In general, your odds of depression go up when you have ongoing inflammation. And Krystal says there's some evidence that the amount of inflammation you have can predict whether you'll respond to antidepressants. He says there's promising evidence that immunosuppressant medication, which blocks signals from pro-inflammatory cytokines, might help ease symptoms for certain people with treatment-resistant depression.
There isn't a specific set of symptoms that makes treatment-resistant depression different from other forms of depression. Experts agree it'd be a lot easier if that were the case. But Krystal says your antidepressant definitely isn't working if you wake up every morning and think, "I don't know how I'm going to get through the day."
Krystal says that if you have no joy, pleasure, or excitement in your life, "that's a good time to start talking to a therapist, counselor, or doctor about what's going on."
Here are some other questions to gauge whether your antidepressant is helping:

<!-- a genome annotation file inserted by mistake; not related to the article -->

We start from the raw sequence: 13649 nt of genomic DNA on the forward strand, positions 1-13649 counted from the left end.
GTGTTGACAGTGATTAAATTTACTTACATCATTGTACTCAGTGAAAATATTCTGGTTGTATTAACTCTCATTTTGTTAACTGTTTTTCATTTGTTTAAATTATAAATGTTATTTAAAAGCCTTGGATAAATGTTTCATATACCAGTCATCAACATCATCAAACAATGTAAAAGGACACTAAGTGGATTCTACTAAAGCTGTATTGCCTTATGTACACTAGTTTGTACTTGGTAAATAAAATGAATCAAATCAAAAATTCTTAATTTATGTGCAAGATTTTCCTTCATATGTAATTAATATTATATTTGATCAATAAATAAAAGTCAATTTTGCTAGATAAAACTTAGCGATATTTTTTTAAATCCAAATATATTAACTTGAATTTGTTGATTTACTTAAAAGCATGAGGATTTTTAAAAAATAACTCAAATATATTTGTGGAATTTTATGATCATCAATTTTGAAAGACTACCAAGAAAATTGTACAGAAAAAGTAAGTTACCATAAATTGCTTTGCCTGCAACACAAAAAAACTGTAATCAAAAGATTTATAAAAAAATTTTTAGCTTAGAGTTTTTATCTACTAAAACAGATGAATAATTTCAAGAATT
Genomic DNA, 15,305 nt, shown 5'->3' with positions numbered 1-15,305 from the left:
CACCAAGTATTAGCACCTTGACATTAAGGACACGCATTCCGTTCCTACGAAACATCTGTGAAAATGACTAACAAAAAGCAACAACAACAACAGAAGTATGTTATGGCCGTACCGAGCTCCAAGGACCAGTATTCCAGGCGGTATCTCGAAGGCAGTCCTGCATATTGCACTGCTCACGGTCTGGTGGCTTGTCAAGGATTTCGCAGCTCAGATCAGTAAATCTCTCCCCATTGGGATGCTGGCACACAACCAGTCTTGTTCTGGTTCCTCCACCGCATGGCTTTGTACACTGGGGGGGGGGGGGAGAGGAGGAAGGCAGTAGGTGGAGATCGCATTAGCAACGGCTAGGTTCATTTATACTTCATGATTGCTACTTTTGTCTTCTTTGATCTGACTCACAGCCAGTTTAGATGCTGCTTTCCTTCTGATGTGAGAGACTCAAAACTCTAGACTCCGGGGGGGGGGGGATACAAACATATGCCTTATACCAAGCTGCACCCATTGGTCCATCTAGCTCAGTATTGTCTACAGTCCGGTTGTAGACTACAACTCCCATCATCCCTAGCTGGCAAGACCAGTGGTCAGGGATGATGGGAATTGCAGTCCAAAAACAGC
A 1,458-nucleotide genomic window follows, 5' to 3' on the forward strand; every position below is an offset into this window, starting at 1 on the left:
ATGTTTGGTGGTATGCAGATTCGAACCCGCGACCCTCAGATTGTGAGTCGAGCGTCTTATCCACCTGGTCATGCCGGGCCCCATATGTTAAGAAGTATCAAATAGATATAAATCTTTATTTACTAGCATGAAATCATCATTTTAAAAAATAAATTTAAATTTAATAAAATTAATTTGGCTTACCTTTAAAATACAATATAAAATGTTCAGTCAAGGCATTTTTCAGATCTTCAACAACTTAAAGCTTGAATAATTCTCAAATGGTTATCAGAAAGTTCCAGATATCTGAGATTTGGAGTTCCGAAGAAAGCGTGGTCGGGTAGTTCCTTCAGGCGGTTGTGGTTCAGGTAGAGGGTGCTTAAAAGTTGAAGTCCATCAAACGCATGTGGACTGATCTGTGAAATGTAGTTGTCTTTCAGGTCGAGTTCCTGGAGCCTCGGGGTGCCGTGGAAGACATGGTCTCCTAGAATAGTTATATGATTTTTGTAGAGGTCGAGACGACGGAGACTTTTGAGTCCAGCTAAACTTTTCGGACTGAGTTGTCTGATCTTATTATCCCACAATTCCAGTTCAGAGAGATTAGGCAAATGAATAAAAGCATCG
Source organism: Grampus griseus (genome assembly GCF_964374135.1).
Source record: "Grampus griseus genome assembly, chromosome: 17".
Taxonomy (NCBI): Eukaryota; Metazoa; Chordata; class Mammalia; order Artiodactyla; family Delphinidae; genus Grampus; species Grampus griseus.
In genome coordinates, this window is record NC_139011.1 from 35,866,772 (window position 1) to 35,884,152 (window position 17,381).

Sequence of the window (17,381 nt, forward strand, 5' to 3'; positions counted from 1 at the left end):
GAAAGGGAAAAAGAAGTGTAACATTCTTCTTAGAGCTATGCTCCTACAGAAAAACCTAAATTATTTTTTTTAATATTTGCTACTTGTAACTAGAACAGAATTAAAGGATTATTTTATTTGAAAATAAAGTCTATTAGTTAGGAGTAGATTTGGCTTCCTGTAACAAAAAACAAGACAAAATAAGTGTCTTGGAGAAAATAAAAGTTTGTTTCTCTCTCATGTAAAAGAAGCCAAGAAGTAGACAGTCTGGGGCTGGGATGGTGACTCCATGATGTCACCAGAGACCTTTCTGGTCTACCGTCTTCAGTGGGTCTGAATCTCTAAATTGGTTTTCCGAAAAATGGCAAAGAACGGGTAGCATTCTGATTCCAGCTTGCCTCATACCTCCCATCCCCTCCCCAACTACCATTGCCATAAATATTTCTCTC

- To what degree are you back to your old self?
- Are you sleeping too much or too little?
- Do certain parts of your life not feel right?
- Is your appetite back to normal?
How to Manage Treatment-Resistant Depression
Antidepressants alone may not work very well. Seek help from a doctor who'll give you more choices. "I encourage people to make sure they're working with a psychiatrist who feels comfortable going through the gamut," Clark says. "Not just with oral therapies, but someone who has knowledge of some of the more advanced and novel treatments."
Treatment options for treatment-resistant depression include:
Adjunctive medication. Your doctor can add other drugs to go with your antidepressant. Everyone is different, but common choices may include antipsychotics, mood stabilizers, anti-anxiety medications, thyroid hormone, or other drugs. Your doctor may also suggest pharmacogenetic testing to check for specific genes that show how well you process certain antidepressants.